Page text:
Ralph counted to sixty, then rounded the wagon and returned to his place beside his father. He had been looking forward to the end of Gerard's stories, but the awkward tension that now hung around the campfire was no more pleasant. Johnson had sat up, and still had an Oh shit! look written across his face. Yenissei's expression was just as unreadable as before, if not more so.

There was no more discussion of stories, and the atmosphere slowly loosened up. Ralph started drifting again, caught between the waking and dream worlds. The lantern light that had looked like little more than a distant star before had by now become a distant sun. Ralph saw it blink out for a few moments, then quickly reappear, as if its bearer had passed behind a tree. He watched it bounce along the jetrail tracks, like a will-o'-the-wisp from the swamp country. There was something almost mesmerizing about its bobbing dance, the way it began to leave an afterimage behind it, the way everything else seemed to fade...

Ralph woke with a start as someone hopped out of the wagon behind him and thumped to the ground.

"Sorry about that," the stranger smiled at him. "I forgot you were right there."

Ralph looked up and for just a moment thought he was looking at Yenissei as his eyes traveled up the stranger's black clothing towards his face. But while Yenissei's robes had an esoteric, almost tribal look, this person's slacks and jacket were of aristocratic quality, with silver embroidery around the shoulders, buttons, cuffs, and the collar that rose half way up his neck. It didn't look like anything one would wear on the road, but it did have a certain robust thickness to it. Ralph had never seen anything quite like it.

The newcomer rounded the fire and settled himself in the grass a quarter turn away. Ralph looked back down the jetrail tracks, saw that the lantern from earlier had disappeared, and put two and two together.

"Ah, but where are my manners?" The stranger's voice had a lyrical quality, as if he were reciting spoken word poetry. "They call me Berlioz. I was due to depart with your caravan back in town, but missed the boat."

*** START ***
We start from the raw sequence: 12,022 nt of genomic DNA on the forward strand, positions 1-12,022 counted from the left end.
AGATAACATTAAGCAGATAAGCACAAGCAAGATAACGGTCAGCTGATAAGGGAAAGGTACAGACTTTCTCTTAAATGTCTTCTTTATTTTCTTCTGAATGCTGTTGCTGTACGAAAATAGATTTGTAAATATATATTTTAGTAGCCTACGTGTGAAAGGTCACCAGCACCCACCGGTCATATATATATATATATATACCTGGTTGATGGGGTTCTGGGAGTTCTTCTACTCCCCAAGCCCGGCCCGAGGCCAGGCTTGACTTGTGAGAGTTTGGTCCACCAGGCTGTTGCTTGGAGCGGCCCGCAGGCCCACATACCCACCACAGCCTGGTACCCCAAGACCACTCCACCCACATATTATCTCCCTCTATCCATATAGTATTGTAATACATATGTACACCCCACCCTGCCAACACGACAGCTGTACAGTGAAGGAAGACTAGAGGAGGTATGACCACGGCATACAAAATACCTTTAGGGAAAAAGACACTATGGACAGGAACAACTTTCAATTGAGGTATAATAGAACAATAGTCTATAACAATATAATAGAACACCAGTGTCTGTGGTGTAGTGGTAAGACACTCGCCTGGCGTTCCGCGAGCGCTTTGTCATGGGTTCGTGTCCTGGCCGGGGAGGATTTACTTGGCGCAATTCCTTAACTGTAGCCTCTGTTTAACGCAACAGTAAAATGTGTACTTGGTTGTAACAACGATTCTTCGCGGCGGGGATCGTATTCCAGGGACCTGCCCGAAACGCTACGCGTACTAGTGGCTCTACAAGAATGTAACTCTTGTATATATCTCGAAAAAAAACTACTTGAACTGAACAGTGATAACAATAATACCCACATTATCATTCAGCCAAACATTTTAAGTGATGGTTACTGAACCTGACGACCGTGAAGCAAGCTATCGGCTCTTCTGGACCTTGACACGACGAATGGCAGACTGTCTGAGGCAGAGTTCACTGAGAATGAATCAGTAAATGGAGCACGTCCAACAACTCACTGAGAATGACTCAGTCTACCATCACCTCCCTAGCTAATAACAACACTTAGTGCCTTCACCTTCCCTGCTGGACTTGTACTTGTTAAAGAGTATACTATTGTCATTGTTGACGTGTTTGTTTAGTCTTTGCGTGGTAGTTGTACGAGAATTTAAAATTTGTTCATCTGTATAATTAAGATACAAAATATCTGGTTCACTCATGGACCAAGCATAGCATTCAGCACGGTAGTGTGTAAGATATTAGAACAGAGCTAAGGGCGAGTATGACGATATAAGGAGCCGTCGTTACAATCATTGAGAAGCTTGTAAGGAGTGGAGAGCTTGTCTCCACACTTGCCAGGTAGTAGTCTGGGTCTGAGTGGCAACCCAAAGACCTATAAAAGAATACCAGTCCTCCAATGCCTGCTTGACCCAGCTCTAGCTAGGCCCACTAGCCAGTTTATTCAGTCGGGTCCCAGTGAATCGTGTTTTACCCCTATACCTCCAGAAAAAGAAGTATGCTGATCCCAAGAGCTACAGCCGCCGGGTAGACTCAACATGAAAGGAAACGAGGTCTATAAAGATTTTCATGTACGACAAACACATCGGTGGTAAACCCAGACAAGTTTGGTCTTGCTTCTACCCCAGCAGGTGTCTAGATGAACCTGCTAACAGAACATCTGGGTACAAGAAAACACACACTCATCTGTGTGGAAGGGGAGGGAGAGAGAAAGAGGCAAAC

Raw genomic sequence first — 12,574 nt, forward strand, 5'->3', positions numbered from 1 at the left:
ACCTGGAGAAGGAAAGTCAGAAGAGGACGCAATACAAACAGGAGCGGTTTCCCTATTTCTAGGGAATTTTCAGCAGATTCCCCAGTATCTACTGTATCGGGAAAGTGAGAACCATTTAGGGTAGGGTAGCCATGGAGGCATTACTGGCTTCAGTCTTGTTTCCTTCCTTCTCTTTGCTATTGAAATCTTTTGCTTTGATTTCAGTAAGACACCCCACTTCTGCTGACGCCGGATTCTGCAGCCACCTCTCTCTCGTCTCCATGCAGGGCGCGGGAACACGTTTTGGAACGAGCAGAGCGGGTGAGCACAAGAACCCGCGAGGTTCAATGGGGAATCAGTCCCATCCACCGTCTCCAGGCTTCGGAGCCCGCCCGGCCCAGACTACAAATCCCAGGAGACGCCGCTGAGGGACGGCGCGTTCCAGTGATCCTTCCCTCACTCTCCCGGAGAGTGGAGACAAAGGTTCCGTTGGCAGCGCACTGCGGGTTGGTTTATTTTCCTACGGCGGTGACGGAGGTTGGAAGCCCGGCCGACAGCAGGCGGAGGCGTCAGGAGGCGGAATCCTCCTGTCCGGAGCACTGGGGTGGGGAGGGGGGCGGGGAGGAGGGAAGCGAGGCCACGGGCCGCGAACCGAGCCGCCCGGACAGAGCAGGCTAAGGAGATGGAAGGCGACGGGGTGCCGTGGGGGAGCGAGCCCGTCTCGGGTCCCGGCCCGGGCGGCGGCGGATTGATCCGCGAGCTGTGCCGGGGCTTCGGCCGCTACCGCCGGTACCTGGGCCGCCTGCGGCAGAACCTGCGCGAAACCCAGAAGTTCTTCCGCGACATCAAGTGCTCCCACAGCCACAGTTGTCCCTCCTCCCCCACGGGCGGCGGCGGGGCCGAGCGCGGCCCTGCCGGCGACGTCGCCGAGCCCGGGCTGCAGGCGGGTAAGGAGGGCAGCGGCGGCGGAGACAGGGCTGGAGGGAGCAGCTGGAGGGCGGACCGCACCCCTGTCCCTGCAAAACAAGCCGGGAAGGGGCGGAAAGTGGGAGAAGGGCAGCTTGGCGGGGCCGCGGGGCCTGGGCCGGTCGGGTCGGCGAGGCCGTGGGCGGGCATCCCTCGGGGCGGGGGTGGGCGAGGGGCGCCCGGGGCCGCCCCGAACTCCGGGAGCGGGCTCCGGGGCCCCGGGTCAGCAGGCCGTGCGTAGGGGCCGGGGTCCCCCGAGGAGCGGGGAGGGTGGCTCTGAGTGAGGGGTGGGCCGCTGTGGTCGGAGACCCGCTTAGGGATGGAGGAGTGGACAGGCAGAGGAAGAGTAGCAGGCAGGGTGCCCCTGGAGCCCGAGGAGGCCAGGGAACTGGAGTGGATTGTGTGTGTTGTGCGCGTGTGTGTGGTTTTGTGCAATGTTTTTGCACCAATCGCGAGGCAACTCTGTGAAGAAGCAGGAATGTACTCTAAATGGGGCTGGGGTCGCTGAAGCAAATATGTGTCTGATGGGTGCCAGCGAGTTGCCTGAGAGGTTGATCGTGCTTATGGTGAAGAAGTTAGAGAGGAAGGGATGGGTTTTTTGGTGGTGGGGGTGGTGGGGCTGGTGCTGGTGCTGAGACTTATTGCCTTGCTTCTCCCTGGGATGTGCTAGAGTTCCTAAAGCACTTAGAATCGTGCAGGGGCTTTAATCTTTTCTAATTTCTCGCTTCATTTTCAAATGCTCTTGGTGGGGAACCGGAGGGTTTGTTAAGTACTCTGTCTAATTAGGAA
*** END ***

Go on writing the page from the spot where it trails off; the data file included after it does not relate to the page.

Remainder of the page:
He yawned. He was probably exhausted, but it was customary to fraternize at least a little bit with ones travelling partners.

"I'm Gerard!" Gerard offered loudly. "And we were just sharing girl stories, the more graphic the better. You've missed some good ones. But I'm sure you've a few to share yourself…" He looked Berlioz up and down skeptically. Colin hopped out of the wagon and gave him the evil eye, but didn't say a word.

"I'm afraid I don't share the graphic ones," Berlioz laughed easily.

"Oh, come on, that's no way to be in mens' company."

"I prefer to keep those tales private," Berlioz graciously declined again.

"Well, tell us whatever isn't private!"

Berlioz shifted, looking uncomfortable for the first time. "I don't think those are quite what you're looking for."

"Sounds like it's something though. Out with it, we insist!" Gerard declared, eyes hungry. Ralph couldn't tell if he was just trying to goad Colin, or if he genuinely just couldn't get enough crass stories. Probably a little bit of both.

"Well if you insist..." Berlioz gave in. He cracked his knuckles and seemed to consider for a second, looking from face to face through the firelight and sizing up his audience. He clasped his hands together and straightened himself, as if to better catch the breeze. Ralph felt himself leaning in already. The newcomer had the air of a storyteller about him.

Berlioz took a deep breath, released it, and began.

"You have certainly never heard of Aquila's Point, not many have. It's a village on the river thirty clicks north of Wintersea, named for the constellation Aquila, the eagle constellation. It's where I grew up, and I cannot count how many evenings I spent swimming in the river with the eagle rays that connected our village to that picture in the stars.

"The river is near the village's lone school, so there were always kids cooling off in her waters during the dog days of summer. In the center is an island, with cliffs on one side rising twenty feet in some places. The better endowed boys always wound up there showing off their bravery and agility to the girls we were only just beginning to look at differently. But I was no good at that, and I had something better to do anyway. I spent my time in the deep waters between the island and the shore, diving down with only enough breath in my lungs for a few seconds scouring the silty riverbed for seashells and other artifacts that were carried in from the ocean. That's where I met Owl.

"Sometimes I hunted shells with friends, but on this particular occasion I was alone. I drifted on the water's surface getting my breath back after a dive, paddling against the current to keep myself roughly in place. Down the river a ways someone else looked to be diving, too, and I fancied they were hunting shells just as I was. They were too far away to identify. About the only thing I could tell at that distance was that he or she had long hair.